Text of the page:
3 Deal Breakers When Considering a Fixer-Upper
Buying a house that isn’t move-in-ready to renovate can have various advantages. You can get an affordable property requiring little work before flipping or renting it. You may use your construction skills to fix this building, which can be more helpful than finding a complete one or building from scratch. However, some signs show buying an old house needing repair isn’t worth it. These deal-breakers can save your resources and prevent the stress of getting a home needing too much work.
1. Mechanical Problems
You can spend substantial sums when upgrading the electrical setup or replacing the furnace or air conditioner. If electricians didn’t build the property’s electrical box to support the volts or amps needed or used ancient knob and tube wiring, the issues could cause fires. Fixing them with all the outlets, boxes, and wires can cost over $10,000. Aluminum wiring can also expand and contract, loosening connections and causing fires. Buried oil tanks that funnel propane into the property may also leak or cost over $10,000 to remove.
2. Environmental Problems
Look for problems inside the house like mold, asbestos, wood rot, lead pipes, lead paint, or mushrooms growing on the floor and ceiling. You may also consider whether the property sits in a flood plain, is at the bottom of a hill, or is close to huge trees. Trees near the house can fall onto the roof, and creeping roots can clog the sewer line. You may also consider if high radon levels can seep inside the basement via crevices and cracks. According to the EPA, mitigation may be necessary if radon levels exceed four picocuries per liter (pRi/L). This process can cost $800–$2,000. You may also avoid a fixer-upper if it has pests like termites and carpenter ants. Critters living in the crawl space, attic, or inside walls can damage the property’s HVAC system, electrical wiring, and ductwork.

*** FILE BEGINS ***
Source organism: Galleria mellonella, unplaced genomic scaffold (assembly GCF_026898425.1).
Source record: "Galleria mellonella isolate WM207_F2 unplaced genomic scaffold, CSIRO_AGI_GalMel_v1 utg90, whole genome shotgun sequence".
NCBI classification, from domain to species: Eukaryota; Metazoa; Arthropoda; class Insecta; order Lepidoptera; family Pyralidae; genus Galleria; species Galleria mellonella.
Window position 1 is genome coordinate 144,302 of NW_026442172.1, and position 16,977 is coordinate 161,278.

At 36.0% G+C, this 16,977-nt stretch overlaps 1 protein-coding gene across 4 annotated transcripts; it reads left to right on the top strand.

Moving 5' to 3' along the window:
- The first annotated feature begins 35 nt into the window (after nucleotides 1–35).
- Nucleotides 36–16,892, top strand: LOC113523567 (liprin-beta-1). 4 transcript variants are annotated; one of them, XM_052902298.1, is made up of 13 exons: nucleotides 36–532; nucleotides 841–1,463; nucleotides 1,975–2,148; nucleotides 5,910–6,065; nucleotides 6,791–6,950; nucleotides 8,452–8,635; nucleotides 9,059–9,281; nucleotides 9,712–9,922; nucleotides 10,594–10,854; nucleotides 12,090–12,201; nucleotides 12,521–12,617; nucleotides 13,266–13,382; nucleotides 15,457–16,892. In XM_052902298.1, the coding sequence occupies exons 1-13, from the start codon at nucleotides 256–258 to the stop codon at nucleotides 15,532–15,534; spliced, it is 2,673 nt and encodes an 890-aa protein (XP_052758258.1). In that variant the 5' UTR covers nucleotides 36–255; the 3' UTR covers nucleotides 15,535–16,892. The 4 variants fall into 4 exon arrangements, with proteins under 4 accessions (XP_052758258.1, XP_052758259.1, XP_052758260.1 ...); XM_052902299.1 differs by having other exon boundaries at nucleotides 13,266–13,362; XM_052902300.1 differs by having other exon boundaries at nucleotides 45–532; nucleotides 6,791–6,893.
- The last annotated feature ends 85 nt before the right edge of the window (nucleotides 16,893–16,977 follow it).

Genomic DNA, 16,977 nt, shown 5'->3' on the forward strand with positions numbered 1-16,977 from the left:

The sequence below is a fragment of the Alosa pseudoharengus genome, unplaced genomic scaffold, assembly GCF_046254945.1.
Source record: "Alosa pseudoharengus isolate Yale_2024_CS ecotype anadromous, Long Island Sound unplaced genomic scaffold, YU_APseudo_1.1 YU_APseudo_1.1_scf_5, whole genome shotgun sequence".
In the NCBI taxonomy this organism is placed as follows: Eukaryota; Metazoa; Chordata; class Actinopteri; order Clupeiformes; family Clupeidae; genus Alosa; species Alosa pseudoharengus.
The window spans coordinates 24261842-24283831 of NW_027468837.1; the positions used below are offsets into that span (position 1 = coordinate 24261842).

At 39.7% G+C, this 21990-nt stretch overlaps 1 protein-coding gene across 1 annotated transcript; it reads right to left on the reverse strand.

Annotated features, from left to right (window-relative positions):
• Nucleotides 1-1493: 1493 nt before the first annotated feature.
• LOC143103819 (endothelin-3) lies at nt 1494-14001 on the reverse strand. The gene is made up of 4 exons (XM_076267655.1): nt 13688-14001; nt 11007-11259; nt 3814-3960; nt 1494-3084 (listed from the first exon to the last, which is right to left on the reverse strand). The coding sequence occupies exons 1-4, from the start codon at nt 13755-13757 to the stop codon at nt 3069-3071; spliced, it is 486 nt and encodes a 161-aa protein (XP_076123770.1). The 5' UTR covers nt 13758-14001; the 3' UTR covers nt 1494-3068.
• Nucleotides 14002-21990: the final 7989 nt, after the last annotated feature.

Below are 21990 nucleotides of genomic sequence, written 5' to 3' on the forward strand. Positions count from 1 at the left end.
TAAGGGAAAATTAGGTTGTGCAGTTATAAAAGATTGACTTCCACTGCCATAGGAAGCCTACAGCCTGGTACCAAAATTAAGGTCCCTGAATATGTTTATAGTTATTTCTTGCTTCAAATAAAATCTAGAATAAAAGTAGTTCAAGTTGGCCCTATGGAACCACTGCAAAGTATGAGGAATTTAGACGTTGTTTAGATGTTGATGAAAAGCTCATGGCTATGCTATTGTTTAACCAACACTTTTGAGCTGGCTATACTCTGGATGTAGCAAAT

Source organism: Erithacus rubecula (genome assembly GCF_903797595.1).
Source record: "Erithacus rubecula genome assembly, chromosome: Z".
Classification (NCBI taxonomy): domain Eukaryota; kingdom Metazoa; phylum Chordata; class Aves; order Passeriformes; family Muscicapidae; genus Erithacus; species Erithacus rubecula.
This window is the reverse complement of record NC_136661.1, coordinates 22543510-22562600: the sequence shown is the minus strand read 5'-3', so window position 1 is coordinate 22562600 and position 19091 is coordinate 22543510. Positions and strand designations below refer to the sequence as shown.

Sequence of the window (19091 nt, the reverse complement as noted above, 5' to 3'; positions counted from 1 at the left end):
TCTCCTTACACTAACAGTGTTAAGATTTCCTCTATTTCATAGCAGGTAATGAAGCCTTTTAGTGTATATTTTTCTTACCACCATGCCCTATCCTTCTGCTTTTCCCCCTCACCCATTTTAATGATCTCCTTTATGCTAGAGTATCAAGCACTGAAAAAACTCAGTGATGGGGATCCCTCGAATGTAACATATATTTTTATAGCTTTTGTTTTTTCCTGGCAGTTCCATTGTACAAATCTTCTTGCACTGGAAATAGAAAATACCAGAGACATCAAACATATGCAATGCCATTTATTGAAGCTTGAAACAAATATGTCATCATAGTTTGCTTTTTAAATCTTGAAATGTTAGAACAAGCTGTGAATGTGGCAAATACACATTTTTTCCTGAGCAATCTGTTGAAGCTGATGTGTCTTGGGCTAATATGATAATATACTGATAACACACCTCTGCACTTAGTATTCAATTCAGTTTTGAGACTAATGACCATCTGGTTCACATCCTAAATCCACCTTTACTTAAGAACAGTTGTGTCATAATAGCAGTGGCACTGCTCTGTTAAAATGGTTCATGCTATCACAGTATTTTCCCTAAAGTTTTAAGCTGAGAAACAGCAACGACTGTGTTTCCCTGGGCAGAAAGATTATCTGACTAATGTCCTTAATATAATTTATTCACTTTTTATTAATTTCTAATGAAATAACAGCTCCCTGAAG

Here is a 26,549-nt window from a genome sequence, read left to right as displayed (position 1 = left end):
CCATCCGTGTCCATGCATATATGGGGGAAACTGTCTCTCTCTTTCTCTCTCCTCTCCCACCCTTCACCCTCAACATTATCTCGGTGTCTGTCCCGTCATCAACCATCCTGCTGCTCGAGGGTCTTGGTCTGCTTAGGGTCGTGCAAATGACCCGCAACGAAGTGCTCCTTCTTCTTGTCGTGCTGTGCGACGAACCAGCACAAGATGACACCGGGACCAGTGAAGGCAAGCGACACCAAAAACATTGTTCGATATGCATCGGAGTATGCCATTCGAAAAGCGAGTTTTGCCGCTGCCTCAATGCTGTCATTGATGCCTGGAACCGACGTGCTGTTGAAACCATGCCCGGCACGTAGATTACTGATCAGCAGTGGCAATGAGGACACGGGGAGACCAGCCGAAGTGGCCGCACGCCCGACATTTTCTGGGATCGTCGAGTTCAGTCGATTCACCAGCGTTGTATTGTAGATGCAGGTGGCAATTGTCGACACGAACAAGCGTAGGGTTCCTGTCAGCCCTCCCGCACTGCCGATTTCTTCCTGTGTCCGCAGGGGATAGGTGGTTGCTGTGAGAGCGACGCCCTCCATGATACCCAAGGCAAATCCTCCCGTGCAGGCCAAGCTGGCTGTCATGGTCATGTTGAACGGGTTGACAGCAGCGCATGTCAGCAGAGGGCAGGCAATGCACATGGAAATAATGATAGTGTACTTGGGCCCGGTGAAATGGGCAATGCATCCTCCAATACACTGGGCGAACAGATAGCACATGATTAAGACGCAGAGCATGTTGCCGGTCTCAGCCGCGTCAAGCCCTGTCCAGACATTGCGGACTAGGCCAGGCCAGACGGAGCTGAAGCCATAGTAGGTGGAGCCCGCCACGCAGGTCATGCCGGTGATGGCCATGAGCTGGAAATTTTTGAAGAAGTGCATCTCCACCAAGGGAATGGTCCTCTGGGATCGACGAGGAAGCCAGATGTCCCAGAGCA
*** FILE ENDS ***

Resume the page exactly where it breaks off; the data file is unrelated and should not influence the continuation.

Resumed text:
3. Structural Problems
If the foundation cracks, falls apart, or crumbles, the house may not be far behind. Depending on the property’s size and damage extent, you can spend $30,000 or more to fix foundational issues. Major additions, repairs, and remodeling without the relevant permits can also pose several difficult issues. Insurers can avoid covering such properties, exposing you to considerable losses.